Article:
Focus on customer relationships to increase sales wins
Strengthening customer relationships is a key way for sales organizations to improve sales performance and win more deals.
In recent years, being a sales manager has become increasingly complex. As indicated by the Korn Ferry Research 2020–21 Sales Performance Study and 2021 Buyer Preferences Study, more decision-makers are involved on the customer side of a purchase, sales cycles are longer and the expectations for a sales experience are much higher.
Sales organizations have attempted to adapt to these changes with a range of responses:
The unintended result is trying to address complexity by adding more complexity.
Rarely do these additions sit on top of a unified framework or a holistic sales system. Instead, they sit piecemeal on top of the salesperson’s daily activities.
For example, according to the Korn Ferry Research 2nd Annual Sales Operations and Technology Study, only 27% of sales organizations report that their sales tech stack is aligned to the seller’s workflow.
All of this complexity can have a huge impact on sales managers.
Sales managers get caught in the middle, trying to untangle the matrix of tools, content and processes to make it easier for sellers to sell and customers to buy. As a result, we see a huge difference when we look at how sales managers spend their time now compared to four years ago.
Today’s sales leaders spend almost two-thirds of their time internally focused (e.g., navigating the organization, creating reports and forecasting). This shift comes at the expense of focusing externally (e.g., coaching sellers to higher levels of performance with their customers and building and executing market-level strategies).
The purpose of the sales manager role is to serve as the conduit between the organization, the market and the sales force. So, of course, some internal focus is required and beneficial. However, the continual movement toward internal activity at the expense of preparing the sales force for external activities comes at a price.
The Korn Ferry 5th Annual Sales Enablement Study reports that 63% of sales organizations still take an informal or ad hoc approach to sales coaching (despite strong correlations between formal approaches and results). The number of sellers making goal, while on a slight uptick after bottoming out in 2016, has crept up to only 53%, according to the Korn Ferry Research 2020–21 Sales Performance Study.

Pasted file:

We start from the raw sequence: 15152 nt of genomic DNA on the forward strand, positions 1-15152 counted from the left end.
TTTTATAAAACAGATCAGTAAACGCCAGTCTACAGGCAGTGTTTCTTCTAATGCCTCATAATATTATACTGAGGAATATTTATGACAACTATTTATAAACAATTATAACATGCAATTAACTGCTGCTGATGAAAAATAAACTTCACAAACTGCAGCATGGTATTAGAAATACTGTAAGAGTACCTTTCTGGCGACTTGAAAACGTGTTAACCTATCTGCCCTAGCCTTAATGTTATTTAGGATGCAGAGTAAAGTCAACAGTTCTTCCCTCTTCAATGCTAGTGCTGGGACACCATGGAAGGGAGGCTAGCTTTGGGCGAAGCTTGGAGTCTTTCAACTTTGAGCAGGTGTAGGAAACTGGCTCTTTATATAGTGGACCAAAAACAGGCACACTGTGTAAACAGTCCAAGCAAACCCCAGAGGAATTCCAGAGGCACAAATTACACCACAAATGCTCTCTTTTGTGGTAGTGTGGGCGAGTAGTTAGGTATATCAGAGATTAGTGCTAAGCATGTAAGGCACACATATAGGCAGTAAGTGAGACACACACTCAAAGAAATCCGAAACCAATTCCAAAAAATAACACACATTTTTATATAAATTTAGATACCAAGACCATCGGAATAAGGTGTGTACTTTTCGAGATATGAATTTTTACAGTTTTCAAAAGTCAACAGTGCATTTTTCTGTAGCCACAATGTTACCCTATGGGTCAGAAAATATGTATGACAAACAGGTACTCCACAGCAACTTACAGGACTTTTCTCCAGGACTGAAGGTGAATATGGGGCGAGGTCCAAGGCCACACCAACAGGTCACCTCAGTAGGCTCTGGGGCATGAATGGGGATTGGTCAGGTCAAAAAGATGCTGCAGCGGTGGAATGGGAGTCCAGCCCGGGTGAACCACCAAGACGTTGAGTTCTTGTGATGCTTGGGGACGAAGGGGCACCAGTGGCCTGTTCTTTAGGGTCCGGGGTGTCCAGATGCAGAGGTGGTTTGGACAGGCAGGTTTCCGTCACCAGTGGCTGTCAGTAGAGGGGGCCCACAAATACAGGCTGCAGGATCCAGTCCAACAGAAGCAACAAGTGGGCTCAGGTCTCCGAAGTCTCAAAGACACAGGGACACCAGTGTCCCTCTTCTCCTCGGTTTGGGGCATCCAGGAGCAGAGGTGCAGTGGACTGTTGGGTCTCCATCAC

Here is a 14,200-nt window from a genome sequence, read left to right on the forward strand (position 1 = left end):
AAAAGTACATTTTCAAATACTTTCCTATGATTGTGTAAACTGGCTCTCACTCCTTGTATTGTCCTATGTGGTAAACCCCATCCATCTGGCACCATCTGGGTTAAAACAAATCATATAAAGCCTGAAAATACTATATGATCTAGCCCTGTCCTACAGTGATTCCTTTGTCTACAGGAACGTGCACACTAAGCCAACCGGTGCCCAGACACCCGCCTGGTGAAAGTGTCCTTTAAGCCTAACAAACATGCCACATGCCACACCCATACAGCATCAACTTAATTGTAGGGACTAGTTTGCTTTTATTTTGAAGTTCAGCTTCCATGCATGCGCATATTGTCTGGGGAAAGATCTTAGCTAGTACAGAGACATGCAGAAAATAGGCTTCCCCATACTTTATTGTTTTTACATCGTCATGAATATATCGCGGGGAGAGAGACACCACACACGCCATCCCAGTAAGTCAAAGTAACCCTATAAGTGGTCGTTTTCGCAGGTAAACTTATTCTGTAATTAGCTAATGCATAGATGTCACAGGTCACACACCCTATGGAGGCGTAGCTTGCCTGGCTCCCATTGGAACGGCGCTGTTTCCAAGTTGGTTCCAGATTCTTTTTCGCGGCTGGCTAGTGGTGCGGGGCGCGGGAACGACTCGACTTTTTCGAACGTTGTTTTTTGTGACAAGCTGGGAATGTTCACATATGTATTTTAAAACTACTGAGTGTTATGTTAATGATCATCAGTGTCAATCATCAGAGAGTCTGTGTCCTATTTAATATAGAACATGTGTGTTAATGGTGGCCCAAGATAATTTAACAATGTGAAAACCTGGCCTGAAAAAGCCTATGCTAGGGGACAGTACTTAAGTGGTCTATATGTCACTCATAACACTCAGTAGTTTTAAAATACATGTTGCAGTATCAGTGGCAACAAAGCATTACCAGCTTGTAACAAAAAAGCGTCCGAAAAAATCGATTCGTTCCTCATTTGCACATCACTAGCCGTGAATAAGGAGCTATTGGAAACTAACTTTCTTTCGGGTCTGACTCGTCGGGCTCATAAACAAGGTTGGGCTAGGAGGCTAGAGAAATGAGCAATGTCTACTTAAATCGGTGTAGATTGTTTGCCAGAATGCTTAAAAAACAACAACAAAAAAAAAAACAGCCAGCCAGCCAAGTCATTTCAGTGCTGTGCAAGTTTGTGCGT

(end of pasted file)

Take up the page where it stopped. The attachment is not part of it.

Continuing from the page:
Unfortunately, there’s no magic number for how much time a sales manager should spend on certain activities. However, you should ask several questions to determine whether your sales managers may be too internally focused.
In the Korn Ferry Research 2020 Sales Management Study, sales managers reported spending twice as much time on administration and forecasting (34.1%) as they did on coaching their people (14.2%). That’s a warning sign that your managers may be bogged down with adjusting forecasts, reworking reports and dashboards and attempting to temper expectations.
Look to your sales operations team to install a more rigorous, process-based approach. Using predictive data can help improve accuracy and decrease wasted time.
When we asked to rate sales managers on 11 priority capabilities, helping sellers work on deals was one of the highest-rated items. However, this is a double-edged sword. While it can be valuable for a sales manager to act as a super salesperson, pouring extra time into a specific opportunity, the impact is limited to that opportunity.
Part of the challenge of transitioning from a seller to a sales manager role is moving from activities where you impact one customer or shifting to activities where you can impact an entire market.
In the Korn Ferry Research 5th Annual Sales Enablement Study, we were pleased to see a growing number of sales enablement teams (now 73.7%) that include sales managers as an audience. This is a sharp increase from previous years, yet opportunities for growth remain.
A good portion of what sales managers are enabled with is the ability to reinforce training issued to sellers. This is a crucial part of seller enablement and change management, but it doesn’t turn sales managers into better managers.
Examine your sales manager enablement activities with a critical eye to see how you might add initiatives to develop their skills.
Chances are that the job profile for your sales manager roles has not been updated to reflect your current reality. Since sales manager roles are so frequently hired from within, few organizations have determined the success profile for sales managers and invested in the ability to assess sales manager candidates against key competencies and traits. They often just look to promote their top sellers without considering whether they have the skills and competencies needed to thrive in a managerial role.
Managing sellers has long been regarded as the hardest job in sales.
Sales managers work long hours, have broad spans of control and live in a constantly changing environment. There are no illusions that it will get simpler in the future. But your organization may be unintentionally making the work of sales leaders and sales managers more complex than it needs to be.
Now is the right time to redefine what you want sales management to mean in your world. If you need guidance as you strive to eliminate complexity from the sales manager role and reconfigure it to your new selling environment, reach out to us today.